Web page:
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blQQdy ridiculous

A day in Japan is not complete without being subjected to some botched up Eigo, but yesterday, as I took an afternoon stroll through the leafy lanes of Hampstead, north London, I happened upon a sign that was wrong in a very English way. The sign in question was the result of some shamefully shoddy workmanship.

I can picture the scene down at the Road-Sign-Making-Company - a couple of likely lads, sitting at their Road-Sign-Making-Machine, pondering over a large pile of single letters placed in front of them. The sign they had to make was for Templewood Avenue. It was obviously all going swimmingly until they got to the letter O. I guess the conversation went something like this.....

JOHN: Hey, Jack, I don't meant to cause a panic, but we appear to have run out of O's.
JACK: Cor blimey, John. What in Tony Blair's name are we gonna do about that?
JOHN: This is a problem of lexiconic proportions, if ever there was.
JACK: Wait. I have an idea. How about we use an upside down Q instead. It looks almost the same.
JOHN: What a devilishly good idea. No one will ever notice.



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On Friday, 13 May, 2005, Anonymous five-blossom said:

The conversation you guessed is so funny :-))  



On Tuesday, 16 August, 2005, Anonymous Anonymous said:

This sign was obviously created by a frustrated scrabble player - imagine getting ready to pack up on a Friday afternoon, and suddenly discovering two Qs in your toolbox on with no Us! (*)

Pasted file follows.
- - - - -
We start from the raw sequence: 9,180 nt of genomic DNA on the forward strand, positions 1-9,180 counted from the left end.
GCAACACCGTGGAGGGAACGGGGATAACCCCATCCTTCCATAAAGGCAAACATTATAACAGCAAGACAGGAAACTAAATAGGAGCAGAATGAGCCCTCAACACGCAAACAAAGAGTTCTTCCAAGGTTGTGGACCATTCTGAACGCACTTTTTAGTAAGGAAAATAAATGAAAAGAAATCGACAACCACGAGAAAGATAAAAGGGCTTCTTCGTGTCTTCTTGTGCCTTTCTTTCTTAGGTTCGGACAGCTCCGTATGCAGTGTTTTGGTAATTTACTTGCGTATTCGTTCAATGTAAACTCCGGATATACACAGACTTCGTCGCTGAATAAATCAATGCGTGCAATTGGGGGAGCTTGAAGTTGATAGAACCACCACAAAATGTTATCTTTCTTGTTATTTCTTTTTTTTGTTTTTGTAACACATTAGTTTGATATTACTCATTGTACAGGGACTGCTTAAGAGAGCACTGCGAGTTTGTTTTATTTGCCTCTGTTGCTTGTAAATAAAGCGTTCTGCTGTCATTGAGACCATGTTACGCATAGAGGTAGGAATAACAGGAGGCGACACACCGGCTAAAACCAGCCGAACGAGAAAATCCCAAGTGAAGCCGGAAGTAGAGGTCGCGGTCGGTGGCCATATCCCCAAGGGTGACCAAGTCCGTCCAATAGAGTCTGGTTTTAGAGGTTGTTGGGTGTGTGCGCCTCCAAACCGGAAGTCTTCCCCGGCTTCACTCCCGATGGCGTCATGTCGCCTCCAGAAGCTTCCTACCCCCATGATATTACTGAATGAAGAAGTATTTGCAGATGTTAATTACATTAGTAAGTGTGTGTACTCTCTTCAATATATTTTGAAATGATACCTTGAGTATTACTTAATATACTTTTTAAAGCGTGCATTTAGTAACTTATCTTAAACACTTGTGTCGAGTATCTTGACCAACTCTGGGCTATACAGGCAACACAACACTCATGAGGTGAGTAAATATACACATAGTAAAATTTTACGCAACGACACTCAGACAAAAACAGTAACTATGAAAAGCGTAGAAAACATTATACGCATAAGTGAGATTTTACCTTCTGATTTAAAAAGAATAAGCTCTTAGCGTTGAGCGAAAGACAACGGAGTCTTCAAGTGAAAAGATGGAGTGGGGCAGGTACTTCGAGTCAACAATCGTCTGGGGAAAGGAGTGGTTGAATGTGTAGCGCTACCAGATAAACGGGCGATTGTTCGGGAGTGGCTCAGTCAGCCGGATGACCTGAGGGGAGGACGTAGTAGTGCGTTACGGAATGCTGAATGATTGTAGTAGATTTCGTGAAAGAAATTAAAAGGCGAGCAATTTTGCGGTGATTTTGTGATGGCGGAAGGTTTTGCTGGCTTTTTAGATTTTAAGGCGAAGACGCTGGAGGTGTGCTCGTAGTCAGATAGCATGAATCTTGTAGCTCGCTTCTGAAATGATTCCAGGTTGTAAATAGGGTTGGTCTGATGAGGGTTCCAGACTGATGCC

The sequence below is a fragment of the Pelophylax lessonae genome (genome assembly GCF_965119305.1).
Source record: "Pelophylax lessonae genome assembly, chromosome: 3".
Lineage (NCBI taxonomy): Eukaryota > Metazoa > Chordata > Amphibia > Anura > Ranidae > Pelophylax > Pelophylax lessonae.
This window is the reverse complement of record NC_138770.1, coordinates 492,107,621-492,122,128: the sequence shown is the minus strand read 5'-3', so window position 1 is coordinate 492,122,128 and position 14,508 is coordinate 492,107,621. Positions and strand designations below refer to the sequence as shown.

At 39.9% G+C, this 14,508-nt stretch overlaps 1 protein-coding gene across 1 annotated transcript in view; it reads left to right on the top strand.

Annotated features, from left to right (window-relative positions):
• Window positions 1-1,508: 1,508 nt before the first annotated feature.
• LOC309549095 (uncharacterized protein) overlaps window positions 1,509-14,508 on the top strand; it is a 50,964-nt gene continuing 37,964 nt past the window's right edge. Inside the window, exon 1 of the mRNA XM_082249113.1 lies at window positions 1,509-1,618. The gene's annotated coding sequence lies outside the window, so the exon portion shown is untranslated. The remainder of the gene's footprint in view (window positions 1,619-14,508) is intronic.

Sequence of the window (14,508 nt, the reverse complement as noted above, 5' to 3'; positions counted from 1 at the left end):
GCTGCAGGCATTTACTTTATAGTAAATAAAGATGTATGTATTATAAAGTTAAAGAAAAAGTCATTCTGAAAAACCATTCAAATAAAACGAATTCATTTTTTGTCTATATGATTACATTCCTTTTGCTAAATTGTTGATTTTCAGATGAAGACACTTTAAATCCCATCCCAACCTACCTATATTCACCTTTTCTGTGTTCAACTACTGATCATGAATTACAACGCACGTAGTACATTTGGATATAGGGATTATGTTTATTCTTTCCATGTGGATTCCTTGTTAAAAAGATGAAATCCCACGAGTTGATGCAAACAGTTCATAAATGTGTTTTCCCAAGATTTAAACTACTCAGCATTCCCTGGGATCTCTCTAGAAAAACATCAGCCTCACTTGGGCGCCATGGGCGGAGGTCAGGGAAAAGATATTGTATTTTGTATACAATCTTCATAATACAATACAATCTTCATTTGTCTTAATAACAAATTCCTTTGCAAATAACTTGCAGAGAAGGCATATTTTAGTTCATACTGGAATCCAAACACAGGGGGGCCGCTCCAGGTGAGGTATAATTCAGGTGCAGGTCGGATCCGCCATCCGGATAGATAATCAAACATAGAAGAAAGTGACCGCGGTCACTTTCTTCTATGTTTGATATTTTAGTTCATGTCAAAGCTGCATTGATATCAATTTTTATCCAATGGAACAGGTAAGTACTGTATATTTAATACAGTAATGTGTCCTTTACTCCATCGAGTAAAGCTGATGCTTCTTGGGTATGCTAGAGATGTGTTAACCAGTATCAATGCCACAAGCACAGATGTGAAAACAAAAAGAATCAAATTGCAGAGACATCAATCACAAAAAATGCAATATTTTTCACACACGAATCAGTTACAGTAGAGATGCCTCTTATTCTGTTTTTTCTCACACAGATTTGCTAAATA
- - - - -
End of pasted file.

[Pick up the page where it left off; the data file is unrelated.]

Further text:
Believe me - a Q is not the kind of letter you would want to be left with in case someone gets rid of all their tiles over the weekend.

The Q is the most difficult letter to play:

Experienced scrabble players fall back on words such as QI (Chinese life force), QAT (a tea-like drug) and QADI (Muslim magistrate).

Fly-by-night scrabble cowboys will resort to the same trick that this Hampstead council worker has tried: "Oh is that a Q? I thought it was an O with a squiggle on top."

Well, guess what? You don't get 10 points for doing that. Oh no! Trying this trick will get you sent "Straight to jail. Do not pass go. Do not collect $200." (Or am I mixing up my boardgames here?).

Don't be surprised to see Qat Street, Qadi Crescent and Qi Avenue in a neighbourhood near you as soon as this guy gets his act together.

(*) No doubt you will have spotted a flaw in the theory, since there is only one Q in a normal scrabble kit. So maybe it was a "Super Scrabble" game. Or maybe he mixed up the pieces from several scrabble games, a Mecano kit and a Paul Daniels magic set. We've all been there...  



On Wednesday, 23 November, 2005, Anonymous me said:

So the. punctuation doesn't! bother, you then? These diligent workmen obviously had a few commas going spare.  



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